Sunday, June 23, 2019

WTF is “Load Management"?

Since the turn of the century, the San Antonio Spurs are the winningest team in the NBA. No doubt, a lot of their success can be attributed to having had a bevy of current and future Hall of Famers on their rosters. But perhaps no single person has been more influential in their success than head coach (and famous curmudgeon) Gregg Popovich.

Under Popovich, the Spurs have run off a stretch of 18 straight 50-win seasons and 22 consecutive playoff appearances. Obviously, Popovich is a brilliant basketball strategist; you don’t win that many games by accident. But his brilliance appears to extend off the court, too -- specifically, to the human body and its need for rest and recovery. (Note: he likely also has the help of a world-class sports medicine team.)

Case in point: in 2012 Popovich famously rested his four best players on the night of a nationally televised game. It was an unfortunate decision for fans around the country who were stuck watching the Spurs’ B-squad. Although the Spurs ended up losing the game, the move proved to be the right one for them in the long-run. They won the championship that season.

This wasn’t the first time Pop rested healthy players, nor would it be the last. In fact, it was a decision Popovich and the Spurs would repeat again and again. Popovich’s goal was simple: to avoid overworking his players during the regular season so that come playoff time, they would be in peak form (not battling nagging injuries). On the nights a player did not play (DNP), “DNP - Rest” would show up beside the player's name in the box score.

As other teams adopted this strategy en masse, the NBA league office finally put stipulations on it to prevent ratings from taking a hit. Teams are now subject to healthy fines for resting healthy players, especially for primetime games.

In the last year or two, teams appear to have developed a workaround -- a workaround based on a fair bit of science, though it still has some pundits crying foul. The workaround shows up in the box score as “DNP - Load Management.”

Despite sounding like a bad porno, “load management” is actually a concept that’s borne out of a good deal of sports science research over the last decade. (I wrote extensively about the research in this article.)

In a nutshell, “load” refers to players' workloads, which are the sum of all of the games and practices they’re taking part it. “Management” refers to dosing those workloads appropriately to maximize fitness and performance while minimizing fatigue and risk of injury.

One instance of load management that garnered attention this NBA season happened right in my hometown. Down the stretch of the season, Philadelphia 76ers star center Joel Embiid missed several games due to a combination of left knee soreness (which they called tendinitis) and “load management.”

Like the Spurs, the Sixers’ goal was to have Embiid ready to rock and roll for the playoffs. Unfortunately, to this end the Sixers weren’t able to recreate the Spurs’ success. Despite the end-of-season load management, Embiid wound up missing a bunch of games in the playoffs, too. When he did play, he was hobbled by knee pain, sickness, and what looked like an extra 20 pounds or so of body weight.

So what went wrong? As an outsider, I can only speculate. Despite its very real scientific underpinnings, some felt "load management" was just a coverup for something more severe going on with Embiid’s knee than the team let on. My hunch is that the situation may have been a misapplication of the very load management principle the team was intending to invoke.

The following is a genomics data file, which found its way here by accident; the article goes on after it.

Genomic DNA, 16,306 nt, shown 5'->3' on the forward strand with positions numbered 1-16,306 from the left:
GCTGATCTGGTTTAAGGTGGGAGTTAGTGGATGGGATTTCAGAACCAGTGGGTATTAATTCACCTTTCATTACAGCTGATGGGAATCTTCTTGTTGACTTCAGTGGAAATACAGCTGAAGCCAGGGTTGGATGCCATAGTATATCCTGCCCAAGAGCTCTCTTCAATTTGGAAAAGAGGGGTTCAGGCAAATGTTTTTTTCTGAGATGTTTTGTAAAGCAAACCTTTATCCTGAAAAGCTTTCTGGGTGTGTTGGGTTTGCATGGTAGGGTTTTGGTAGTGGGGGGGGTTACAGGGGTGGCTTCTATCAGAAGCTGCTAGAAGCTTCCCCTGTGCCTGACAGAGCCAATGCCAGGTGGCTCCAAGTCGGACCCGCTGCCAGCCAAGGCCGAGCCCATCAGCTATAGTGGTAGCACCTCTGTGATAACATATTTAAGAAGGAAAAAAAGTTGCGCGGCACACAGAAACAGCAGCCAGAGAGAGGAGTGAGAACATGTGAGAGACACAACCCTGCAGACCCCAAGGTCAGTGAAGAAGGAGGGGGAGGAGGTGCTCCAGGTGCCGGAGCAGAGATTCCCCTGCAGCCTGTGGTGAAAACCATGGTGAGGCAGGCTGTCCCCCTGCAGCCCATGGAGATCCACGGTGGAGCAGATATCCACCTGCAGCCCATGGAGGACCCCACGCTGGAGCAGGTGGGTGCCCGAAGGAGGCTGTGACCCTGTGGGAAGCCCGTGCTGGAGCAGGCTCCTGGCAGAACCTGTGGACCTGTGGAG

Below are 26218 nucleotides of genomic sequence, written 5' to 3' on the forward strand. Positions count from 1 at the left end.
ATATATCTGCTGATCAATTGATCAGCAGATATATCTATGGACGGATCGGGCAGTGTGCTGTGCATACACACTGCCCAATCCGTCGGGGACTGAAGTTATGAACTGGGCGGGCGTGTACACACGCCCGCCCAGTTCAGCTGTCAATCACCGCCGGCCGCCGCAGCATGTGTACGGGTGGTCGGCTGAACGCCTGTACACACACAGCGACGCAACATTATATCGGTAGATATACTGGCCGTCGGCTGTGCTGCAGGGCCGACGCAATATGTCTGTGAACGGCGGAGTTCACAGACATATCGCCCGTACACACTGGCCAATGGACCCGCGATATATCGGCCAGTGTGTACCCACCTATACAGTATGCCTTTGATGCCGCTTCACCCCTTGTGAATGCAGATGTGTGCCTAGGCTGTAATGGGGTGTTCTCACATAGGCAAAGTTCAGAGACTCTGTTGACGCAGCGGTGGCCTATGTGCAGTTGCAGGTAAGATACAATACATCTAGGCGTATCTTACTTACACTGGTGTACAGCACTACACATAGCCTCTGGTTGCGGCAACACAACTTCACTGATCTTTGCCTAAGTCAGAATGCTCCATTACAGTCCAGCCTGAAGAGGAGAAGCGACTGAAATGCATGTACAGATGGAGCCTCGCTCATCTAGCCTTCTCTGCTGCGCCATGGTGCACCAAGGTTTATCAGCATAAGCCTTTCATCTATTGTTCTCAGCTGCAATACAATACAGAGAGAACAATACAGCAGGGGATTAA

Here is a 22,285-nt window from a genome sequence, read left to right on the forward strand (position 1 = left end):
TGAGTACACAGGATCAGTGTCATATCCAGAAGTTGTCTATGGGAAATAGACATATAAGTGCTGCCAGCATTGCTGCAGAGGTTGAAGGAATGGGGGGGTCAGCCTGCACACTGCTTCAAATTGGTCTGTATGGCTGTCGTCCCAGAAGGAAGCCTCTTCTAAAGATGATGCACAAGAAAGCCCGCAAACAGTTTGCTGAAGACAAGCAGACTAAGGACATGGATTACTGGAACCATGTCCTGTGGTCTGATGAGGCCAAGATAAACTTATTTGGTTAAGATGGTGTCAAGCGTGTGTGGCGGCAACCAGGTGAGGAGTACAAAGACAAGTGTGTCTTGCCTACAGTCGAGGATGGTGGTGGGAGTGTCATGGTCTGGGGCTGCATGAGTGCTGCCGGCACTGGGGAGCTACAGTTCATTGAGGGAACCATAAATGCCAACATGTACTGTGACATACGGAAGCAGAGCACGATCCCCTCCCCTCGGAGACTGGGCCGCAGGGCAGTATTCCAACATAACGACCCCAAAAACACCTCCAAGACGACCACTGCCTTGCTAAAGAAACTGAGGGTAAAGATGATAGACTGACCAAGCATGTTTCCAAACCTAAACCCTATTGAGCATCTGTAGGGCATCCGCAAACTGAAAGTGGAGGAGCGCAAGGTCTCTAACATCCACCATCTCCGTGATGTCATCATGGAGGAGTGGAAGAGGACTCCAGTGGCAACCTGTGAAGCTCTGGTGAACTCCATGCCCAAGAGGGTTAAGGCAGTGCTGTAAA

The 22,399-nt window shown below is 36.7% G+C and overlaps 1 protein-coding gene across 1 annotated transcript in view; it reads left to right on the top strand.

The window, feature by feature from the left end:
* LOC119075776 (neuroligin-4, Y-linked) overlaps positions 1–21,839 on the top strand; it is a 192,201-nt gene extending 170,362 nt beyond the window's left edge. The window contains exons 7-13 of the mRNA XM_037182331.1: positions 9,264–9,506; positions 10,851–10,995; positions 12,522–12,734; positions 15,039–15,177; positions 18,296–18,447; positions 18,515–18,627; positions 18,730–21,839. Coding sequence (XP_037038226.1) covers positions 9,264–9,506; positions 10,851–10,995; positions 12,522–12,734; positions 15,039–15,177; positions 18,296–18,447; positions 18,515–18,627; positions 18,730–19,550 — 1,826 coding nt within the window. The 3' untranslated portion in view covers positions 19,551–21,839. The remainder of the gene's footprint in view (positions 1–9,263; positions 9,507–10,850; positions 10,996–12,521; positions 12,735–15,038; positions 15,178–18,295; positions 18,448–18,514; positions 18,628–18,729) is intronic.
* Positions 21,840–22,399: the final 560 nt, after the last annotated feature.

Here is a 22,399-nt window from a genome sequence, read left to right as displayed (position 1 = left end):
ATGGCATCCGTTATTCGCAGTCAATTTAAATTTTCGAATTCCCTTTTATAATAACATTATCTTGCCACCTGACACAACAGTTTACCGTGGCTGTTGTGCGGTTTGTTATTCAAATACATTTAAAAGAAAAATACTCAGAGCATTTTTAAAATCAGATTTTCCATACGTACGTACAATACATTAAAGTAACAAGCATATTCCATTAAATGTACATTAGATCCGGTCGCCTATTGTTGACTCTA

One way to manage a player’s workload is to have them do less. For example, they might sit out of a practice or perhaps the second night of back-to-back games. Oftentimes this respite is enough to aid their recovery.

Trouble brews, though, when that one practice or game turns into several. If the player keeps doing less and less, their fitness level plummets, and so does their performance when they do get back on the court. Add an overindulgent diet to that equation and what do you get? 2019 NBA Playoff Edition Joel Embiid.

Imagine the shock to the system when you go from a week of light activity only to suddenly playing 40 minutes of playoff basketball. That's a recipe for sore knees even if you aren't 260 pounds!

Clearly, just doing less is an overly simplistic application of load management. The key seems to be keeping the player’s fitness level high as they rest the things that ail them. No easy feat when you consider the goal of replicating the conditioning demands of an NBA game without actually subjecting the player to it.

Admittedly, I have no idea what exactly Embiid and the Sixers were doing down the stretch of the season and into the playoffs. For all I know, they did everything right and he’s just made of glass. Or maybe they overexerted him throughout the season, and there was no coming back by the time the homestretch hit. Again, poor load management.

For a recent example of expert load management, we need look no further than the team that eliminated the Sixers and went on to win the championship this season, the Toronto Raptors. After missing most of last season due injury, Raptors superstar Kawhi Leonard DNP'ed a total of 22 regular season games. Guess how many he missed in the playoffs. (Hint: 0.) Which isn't to say he wasn't battling injury during the playoffs. But it wasn't anything so severe that Leonard couldn't work through it on his way to winning the Finals MVP.

Perhaps the Sixers can look to Popovich for some load management advice. They do have an in: Coach Bret Brown was an assistant to Popovich for a decade before taking over the Sixers gig in 2013. With a poker face like this, though, I doubt Pop will be very forthcoming.